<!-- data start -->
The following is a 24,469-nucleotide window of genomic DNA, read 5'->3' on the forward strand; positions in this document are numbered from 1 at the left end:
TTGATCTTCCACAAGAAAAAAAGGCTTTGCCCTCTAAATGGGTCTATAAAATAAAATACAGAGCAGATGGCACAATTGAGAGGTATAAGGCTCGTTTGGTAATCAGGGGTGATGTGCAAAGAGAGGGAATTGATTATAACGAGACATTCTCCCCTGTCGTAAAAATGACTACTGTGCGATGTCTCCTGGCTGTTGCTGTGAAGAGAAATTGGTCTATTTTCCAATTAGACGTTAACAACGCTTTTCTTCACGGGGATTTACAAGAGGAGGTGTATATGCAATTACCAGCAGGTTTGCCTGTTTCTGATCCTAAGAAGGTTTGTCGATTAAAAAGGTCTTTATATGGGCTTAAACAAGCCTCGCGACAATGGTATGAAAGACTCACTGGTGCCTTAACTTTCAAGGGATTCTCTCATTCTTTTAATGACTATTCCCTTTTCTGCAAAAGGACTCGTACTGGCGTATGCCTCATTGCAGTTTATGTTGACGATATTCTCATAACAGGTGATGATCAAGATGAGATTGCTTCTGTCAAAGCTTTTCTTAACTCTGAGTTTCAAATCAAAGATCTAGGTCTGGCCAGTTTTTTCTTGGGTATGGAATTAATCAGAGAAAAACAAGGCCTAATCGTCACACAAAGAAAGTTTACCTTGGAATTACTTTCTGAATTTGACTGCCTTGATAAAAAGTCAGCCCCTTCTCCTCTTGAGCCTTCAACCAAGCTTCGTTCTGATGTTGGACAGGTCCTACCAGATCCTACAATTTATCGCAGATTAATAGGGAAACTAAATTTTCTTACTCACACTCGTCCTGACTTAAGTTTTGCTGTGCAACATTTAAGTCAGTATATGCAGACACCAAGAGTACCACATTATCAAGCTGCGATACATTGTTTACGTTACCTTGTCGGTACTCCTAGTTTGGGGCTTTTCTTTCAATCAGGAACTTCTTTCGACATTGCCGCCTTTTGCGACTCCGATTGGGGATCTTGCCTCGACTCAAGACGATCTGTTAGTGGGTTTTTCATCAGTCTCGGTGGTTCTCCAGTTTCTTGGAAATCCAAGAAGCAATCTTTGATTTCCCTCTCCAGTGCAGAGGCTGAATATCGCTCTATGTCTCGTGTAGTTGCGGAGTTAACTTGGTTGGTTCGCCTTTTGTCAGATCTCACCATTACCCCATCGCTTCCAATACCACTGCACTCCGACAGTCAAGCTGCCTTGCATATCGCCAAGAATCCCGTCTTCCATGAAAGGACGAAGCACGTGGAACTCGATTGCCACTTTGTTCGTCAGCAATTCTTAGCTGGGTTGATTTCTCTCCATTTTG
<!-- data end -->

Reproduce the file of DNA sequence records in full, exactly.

The following is a 24,469-nucleotide window of genomic DNA, read 5'->3' on the forward strand; positions in this document are numbered from 1 at the left end:
TTGATCTTCCACAAGAAAAAAAGGCTTTGCCCTCTAAATGGGTCTATAAAATAAAATACAGAGCAGATGGCACAATTGAGAGGTATAAGGCTCGTTTGGTAATCAGGGGTGATGTGCAAAGAGAGGGAATTGATTATAACGAGACATTCTCCCCTGTCGTAAAAATGACTACTGTGCGATGTCTCCTGGCTGTTGCTGTGAAGAGAAATTGGTCTATTTTCCAATTAGACGTTAACAACGCTTTTCTTCACGGGGATTTACAAGAGGAGGTGTATATGCAATTACCAGCAGGTTTGCCTGTTTCTGATCCTAAGAAGGTTTGTCGATTAAAAAGGTCTTTATATGGGCTTAAACAAGCCTCGCGACAATGGTATGAAAGACTCACTGGTGCCTTAACTTTCAAGGGATTCTCTCATTCTTTTAATGACTATTCCCTTTTCTGCAAAAGGACTCGTACTGGCGTATGCCTCATTGCAGTTTATGTTGACGATATTCTCATAACAGGTGATGATCAAGATGAGATTGCTTCTGTCAAAGCTTTTCTTAACTCTGAGTTTCAAATCAAAGATCTAGGTCTGGCCAGTTTTTTCTTGGGTATGGAATTAATCAGAGAAAAACAAGGCCTAATCGTCACACAAAGAAAGTTTACCTTGGAATTACTTTCTGAATTTGACTGCCTTGATAAAAAGTCAGCCCCTTCTCCTCTTGAGCCTTCAACCAAGCTTCGTTCTGATGTTGGACAGGTCCTACCAGATCCTACAATTTATCGCAGATTAATAGGGAAACTAAATTTTCTTACTCACACTCGTCCTGACTTAAGTTTTGCTGTGCAACATTTAAGTCAGTATATGCAGACACCAAGAGTACCACATTATCAAGCTGCGATACATTGTTTACGTTACCTTGTCGGTACTCCTAGTTTGGGGCTTTTCTTTCAATCAGGAACTTCTTTCGACATTGCCGCCTTTTGCGACTCCGATTGGGGATCTTGCCTCGACTCAAGACGATCTGTTAGTGGGTTTTTCATCAGTCTCGGTGGTTCTCCAGTTTCTTGGAAATCCAAGAAGCAATCTTTGATTTCCCTCTCCAGTGCAGAGGCTGAATATCGCTCTATGTCTCGTGTAGTTGCGGAGTTAACTTGGTTGGTTCGCCTTTTGTCAGATCTCACCATTACCCCATCGCTTCCAATACCACTGCACTCCGACAGTCAAGCTGCCTTGCATATCGCCAAGAATCCCGTCTTCCATGAAAGGACGAAGCACGTGGAACTCGATTGCCACTTTGTTCGTCAGCAATTCTTAGCTGGGTTGATTTCTCTCCATTTTG